‘eMzantsi’ means ‘in the South’ in isiXhosa, and the 7th annual eMzantsi Carnival celebrates community-building in the south peninsula. More than 1000 people will parade down the Kommetjie Road on Saturday 3rd Dec alongside giant puppets, drummers, dancers and brass bands in this year’s green-themed Carnival ‘eMzantsi Goes BOS!’.
The Scenic South is running a poetry competition in conjunction with eMzantsi to highlight the environmental focus of the event. Prizes will be awarded to poets who best address the theme ‘eMzantsi Goes BOS!’ while communicating the spirit of eMzantsi.
There are three categories:
Primary school: this competition is open to all children taking part in this year’s eMzantsi primary schools twinning programme whose topic is water.
High school: this competition is open to all high school learners, whose theme is energy.
Adult: this competition is open to any local poet who would like to tackle the subject of climate change in the valley.
Winners in each category will be chosen by a mixed panel from Scenic South and eMzantsi, and will be awarded a beautiful mirror decorated by eMzantsi mapiko recycling artists. They will also have the chance to recite their poem at the stage show following the eMzantsi parade on 3rd Dec.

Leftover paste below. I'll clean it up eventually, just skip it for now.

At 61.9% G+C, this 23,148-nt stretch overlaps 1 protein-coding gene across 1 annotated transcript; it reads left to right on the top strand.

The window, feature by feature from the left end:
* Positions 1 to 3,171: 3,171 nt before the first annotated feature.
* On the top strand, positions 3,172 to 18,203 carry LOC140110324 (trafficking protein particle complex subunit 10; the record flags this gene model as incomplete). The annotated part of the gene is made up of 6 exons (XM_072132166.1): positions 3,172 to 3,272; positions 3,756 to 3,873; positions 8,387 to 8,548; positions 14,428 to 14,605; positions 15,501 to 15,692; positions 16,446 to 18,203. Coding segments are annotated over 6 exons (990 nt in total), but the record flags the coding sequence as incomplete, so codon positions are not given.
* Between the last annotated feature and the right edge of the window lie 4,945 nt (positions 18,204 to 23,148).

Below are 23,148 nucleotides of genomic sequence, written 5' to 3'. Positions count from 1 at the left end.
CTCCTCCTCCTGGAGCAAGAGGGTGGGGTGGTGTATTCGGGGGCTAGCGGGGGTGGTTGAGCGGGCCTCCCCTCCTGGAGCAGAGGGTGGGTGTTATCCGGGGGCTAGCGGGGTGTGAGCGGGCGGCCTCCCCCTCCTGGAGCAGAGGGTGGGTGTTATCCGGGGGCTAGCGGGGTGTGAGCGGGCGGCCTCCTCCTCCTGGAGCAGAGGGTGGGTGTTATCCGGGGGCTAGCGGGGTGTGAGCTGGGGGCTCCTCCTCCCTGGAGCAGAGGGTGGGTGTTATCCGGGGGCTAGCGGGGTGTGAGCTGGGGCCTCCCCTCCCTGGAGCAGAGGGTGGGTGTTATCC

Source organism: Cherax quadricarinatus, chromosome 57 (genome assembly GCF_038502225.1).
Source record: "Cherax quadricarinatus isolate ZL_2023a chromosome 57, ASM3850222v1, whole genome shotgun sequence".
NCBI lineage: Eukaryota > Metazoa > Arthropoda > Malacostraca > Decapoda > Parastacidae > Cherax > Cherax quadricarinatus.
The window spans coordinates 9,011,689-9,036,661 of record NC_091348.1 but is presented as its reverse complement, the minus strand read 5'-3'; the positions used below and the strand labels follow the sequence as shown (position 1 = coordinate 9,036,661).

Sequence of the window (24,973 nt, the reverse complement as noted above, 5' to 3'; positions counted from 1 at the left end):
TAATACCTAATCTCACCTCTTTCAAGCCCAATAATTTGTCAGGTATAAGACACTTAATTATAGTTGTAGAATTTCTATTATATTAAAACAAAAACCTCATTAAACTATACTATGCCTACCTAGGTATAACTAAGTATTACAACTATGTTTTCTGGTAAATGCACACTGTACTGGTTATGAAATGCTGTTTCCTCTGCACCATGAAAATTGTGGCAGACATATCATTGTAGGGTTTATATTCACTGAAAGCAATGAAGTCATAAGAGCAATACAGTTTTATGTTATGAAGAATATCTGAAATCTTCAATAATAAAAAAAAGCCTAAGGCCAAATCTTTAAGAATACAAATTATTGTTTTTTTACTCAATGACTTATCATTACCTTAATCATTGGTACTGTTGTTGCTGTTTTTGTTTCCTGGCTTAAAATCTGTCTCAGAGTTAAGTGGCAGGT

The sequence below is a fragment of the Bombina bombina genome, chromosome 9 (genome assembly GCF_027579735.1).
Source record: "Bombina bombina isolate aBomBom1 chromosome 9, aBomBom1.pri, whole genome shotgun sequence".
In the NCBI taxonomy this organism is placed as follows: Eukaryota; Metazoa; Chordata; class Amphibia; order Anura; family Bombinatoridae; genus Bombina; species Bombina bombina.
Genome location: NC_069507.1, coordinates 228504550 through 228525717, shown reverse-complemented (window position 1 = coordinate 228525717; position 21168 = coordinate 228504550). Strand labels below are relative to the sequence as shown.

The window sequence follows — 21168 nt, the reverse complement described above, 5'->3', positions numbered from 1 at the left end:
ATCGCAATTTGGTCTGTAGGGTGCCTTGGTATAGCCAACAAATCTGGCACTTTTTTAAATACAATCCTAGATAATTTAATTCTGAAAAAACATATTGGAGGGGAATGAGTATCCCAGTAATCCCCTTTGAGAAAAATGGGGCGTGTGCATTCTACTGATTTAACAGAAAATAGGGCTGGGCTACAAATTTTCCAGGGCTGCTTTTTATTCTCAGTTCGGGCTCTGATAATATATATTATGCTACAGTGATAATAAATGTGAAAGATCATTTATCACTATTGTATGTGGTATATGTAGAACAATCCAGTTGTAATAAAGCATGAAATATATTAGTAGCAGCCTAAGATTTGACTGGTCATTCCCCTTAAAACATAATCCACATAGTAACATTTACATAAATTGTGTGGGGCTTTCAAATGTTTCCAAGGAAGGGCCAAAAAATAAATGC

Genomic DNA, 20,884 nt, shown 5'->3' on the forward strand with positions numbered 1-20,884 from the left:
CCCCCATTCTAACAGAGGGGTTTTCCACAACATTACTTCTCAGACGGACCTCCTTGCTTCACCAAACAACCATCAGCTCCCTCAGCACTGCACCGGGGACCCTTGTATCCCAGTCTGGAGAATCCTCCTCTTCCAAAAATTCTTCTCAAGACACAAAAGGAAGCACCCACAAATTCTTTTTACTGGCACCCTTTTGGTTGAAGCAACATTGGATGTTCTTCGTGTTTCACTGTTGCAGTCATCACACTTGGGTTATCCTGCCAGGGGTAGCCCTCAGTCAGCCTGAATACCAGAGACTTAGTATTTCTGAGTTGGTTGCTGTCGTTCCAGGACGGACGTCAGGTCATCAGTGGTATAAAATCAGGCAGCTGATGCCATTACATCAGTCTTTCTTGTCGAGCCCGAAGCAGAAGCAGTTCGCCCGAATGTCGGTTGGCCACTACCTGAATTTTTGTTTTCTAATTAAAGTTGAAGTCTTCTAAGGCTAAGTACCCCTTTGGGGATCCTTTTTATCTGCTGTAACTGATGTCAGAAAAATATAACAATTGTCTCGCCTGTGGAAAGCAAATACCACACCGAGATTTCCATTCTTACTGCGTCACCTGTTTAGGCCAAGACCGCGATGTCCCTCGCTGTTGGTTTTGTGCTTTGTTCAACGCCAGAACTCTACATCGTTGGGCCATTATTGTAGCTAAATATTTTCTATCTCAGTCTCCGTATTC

Photos: Above – Gladys Thomas and Hans Zwets enroute to the eMzantsi Carnival 2009
Below- Poet Lewis Watling on his way to the eMzantsi Carnival 2009
For more about our local poets Lewis Watling and Gladys Thomas see
The eMzantsi Carnival 2009
The eMzantsi Carnival 2009
in the Far South of Africa were gathering
clad in stunning colours, called by tribal drum
to leave their cares behind, and blithely come
to play and march and dance and sing
at the court of Harlequin and wife.
Words are my passion, and the sometimes hidden beat
of metre, the ever changing flow of tonal melody,
and I had come, a “Big Five Culture Icon”,
to join the eMzantsi Annual Parade, and gaze upon
other performers in the art of revelry.
My only puzzle, where, at ninety, can I find a seat.
Eight-thirty, and colour transforms Sun Valley Mall,
a dazzle of psychedelic pigments everywhere ablaze,
and music where a rehearsing choir sings.
Characters strut on stilts; papier-mache figurines amaze;
and a rumbustious merrymaking’s felt by all.
To lead the parade the vintage cars appear
sparkling and polished as a row of Sunday shoes,
pride of the Krankhandle Club, and, at last, a seat
in Peter’s Singer Seven – a special treat!
(My father’s first car in 1928 was one of those)
and such a comfort, Peter, for my ancient, aching feet.
The onward progress of the long parade
is a thing of stops and starts as Sam
pedals her psychedelic bike, and tries to keep in touch
with head and tail. She does not alter much
although preventing at least a traffic jam
as our vintage cars conduct the cavalcade
from boys’ football to the open mike for those
who sing or dance or compere the show.
In noisy celebration the moments flow
and the crowd of watchers comes and goes
seeking some special performance by someone
they know. My heart, stirred by all this gladness,
misses a beat when at last my name
is called to read my celebration verse:
the poem that, for better or for worse,
titled the anthology that is my recent claim
to fame – and I read “A Touch of Madness.”
©Lewis Watling. Sun Valley. Cape Town. December 2009